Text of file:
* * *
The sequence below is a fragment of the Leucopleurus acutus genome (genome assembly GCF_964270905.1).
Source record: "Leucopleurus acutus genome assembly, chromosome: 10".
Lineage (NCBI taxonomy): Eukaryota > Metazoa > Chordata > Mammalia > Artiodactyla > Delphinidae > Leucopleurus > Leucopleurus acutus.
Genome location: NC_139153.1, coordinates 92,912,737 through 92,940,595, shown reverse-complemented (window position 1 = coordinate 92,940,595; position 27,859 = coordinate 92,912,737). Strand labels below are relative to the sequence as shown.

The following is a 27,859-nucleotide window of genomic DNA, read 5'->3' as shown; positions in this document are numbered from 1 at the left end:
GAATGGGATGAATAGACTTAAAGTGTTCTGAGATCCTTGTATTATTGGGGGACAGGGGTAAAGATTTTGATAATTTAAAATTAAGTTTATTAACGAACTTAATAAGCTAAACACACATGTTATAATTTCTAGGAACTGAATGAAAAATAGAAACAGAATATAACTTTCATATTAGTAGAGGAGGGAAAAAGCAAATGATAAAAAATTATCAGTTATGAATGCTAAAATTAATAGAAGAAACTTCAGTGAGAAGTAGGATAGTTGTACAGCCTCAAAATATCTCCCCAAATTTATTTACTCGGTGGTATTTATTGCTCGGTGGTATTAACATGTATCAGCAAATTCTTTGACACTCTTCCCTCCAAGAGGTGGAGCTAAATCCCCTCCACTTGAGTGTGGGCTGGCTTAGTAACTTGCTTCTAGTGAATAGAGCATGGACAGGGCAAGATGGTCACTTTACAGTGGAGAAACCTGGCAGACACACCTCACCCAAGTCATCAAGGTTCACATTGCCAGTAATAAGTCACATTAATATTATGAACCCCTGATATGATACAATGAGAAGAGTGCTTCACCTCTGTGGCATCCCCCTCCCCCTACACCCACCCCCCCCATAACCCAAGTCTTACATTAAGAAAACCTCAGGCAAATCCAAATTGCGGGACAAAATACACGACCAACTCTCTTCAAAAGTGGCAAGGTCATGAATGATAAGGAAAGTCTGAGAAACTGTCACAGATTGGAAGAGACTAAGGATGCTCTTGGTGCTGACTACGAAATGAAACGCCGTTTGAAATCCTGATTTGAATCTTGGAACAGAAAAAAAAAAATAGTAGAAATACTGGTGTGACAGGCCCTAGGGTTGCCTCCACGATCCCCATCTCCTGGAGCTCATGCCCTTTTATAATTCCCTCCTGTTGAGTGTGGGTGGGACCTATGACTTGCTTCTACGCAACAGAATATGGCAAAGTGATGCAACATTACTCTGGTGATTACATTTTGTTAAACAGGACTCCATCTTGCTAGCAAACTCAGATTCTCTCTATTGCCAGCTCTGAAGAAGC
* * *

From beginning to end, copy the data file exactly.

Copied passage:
The sequence below is a fragment of the Leucopleurus acutus genome (genome assembly GCF_964270905.1).
Source record: "Leucopleurus acutus genome assembly, chromosome: 10".
Lineage (NCBI taxonomy): Eukaryota > Metazoa > Chordata > Mammalia > Artiodactyla > Delphinidae > Leucopleurus > Leucopleurus acutus.
Genome location: NC_139153.1, coordinates 92,912,737 through 92,940,595, shown reverse-complemented (window position 1 = coordinate 92,940,595; position 27,859 = coordinate 92,912,737). Strand labels below are relative to the sequence as shown.

The following is a 27,859-nucleotide window of genomic DNA, read 5'->3' as shown; positions in this document are numbered from 1 at the left end:
GAATGGGATGAATAGACTTAAAGTGTTCTGAGATCCTTGTATTATTGGGGGACAGGGGTAAAGATTTTGATAATTTAAAATTAAGTTTATTAACGAACTTAATAAGCTAAACACACATGTTATAATTTCTAGGAACTGAATGAAAAATAGAAACAGAATATAACTTTCATATTAGTAGAGGAGGGAAAAAGCAAATGATAAAAAATTATCAGTTATGAATGCTAAAATTAATAGAAGAAACTTCAGTGAGAAGTAGGATAGTTGTACAGCCTCAAAATATCTCCCCAAATTTATTTACTCGGTGGTATTTATTGCTCGGTGGTATTAACATGTATCAGCAAATTCTTTGACACTCTTCCCTCCAAGAGGTGGAGCTAAATCCCCTCCACTTGAGTGTGGGCTGGCTTAGTAACTTGCTTCTAGTGAATAGAGCATGGACAGGGCAAGATGGTCACTTTACAGTGGAGAAACCTGGCAGACACACCTCACCCAAGTCATCAAGGTTCACATTGCCAGTAATAAGTCACATTAATATTATGAACCCCTGATATGATACAATGAGAAGAGTGCTTCACCTCTGTGGCATCCCCCTCCCCCTACACCCACCCCCCCCATAACCCAAGTCTTACATTAAGAAAACCTCAGGCAAATCCAAATTGCGGGACAAAATACACGACCAACTCTCTTCAAAAGTGGCAAGGTCATGAATGATAAGGAAAGTCTGAGAAACTGTCACAGATTGGAAGAGACTAAGGATGCTCTTGGTGCTGACTACGAAATGAAACGCCGTTTGAAATCCTGATTTGAATCTTGGAACAGAAAAAAAAAAATAGTAGAAATACTGGTGTGACAGGCCCTAGGGTTGCCTCCACGATCCCCATCTCCTGGAGCTCATGCCCTTTTATAATTCCCTCCTGTTGAGTGTGGGTGGGACCTATGACTTGCTTCTACGCAACAGAATATGGCAAAGTGATGCAACATTACTCTGGTGATTACATTTTGTTAAACAGGACTCCATCTTGCTAGCAAACTCAGATTCTCTCTATTGCCAGCTCTGAAGAAGC